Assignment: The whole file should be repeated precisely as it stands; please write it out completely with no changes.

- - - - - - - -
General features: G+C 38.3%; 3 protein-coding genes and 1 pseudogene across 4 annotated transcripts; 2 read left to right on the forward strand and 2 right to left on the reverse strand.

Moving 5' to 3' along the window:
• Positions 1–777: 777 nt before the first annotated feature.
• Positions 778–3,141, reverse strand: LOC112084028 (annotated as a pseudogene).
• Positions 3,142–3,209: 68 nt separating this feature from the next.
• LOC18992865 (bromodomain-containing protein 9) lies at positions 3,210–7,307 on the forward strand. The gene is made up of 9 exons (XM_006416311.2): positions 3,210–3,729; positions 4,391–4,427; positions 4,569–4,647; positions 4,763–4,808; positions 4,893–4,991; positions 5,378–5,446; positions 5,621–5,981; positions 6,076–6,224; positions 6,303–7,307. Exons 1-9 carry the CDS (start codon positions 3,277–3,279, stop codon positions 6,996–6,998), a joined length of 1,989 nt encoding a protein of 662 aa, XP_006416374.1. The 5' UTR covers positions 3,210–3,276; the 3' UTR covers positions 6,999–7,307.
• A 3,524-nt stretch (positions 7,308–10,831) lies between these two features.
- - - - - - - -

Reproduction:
General features: G+C 38.3%; 3 protein-coding genes and 1 pseudogene across 4 annotated transcripts; 2 read left to right on the forward strand and 2 right to left on the reverse strand.

Moving 5' to 3' along the window:
• Positions 1–777: 777 nt before the first annotated feature.
• Positions 778–3,141, reverse strand: LOC112084028 (annotated as a pseudogene).
• Positions 3,142–3,209: 68 nt separating this feature from the next.
• LOC18992865 (bromodomain-containing protein 9) lies at positions 3,210–7,307 on the forward strand. The gene is made up of 9 exons (XM_006416311.2): positions 3,210–3,729; positions 4,391–4,427; positions 4,569–4,647; positions 4,763–4,808; positions 4,893–4,991; positions 5,378–5,446; positions 5,621–5,981; positions 6,076–6,224; positions 6,303–7,307. Exons 1-9 carry the CDS (start codon positions 3,277–3,279, stop codon positions 6,996–6,998), a joined length of 1,989 nt encoding a protein of 662 aa, XP_006416374.1. The 5' UTR covers positions 3,210–3,276; the 3' UTR covers positions 6,999–7,307.
• A 3,524-nt stretch (positions 7,308–10,831) lies between these two features.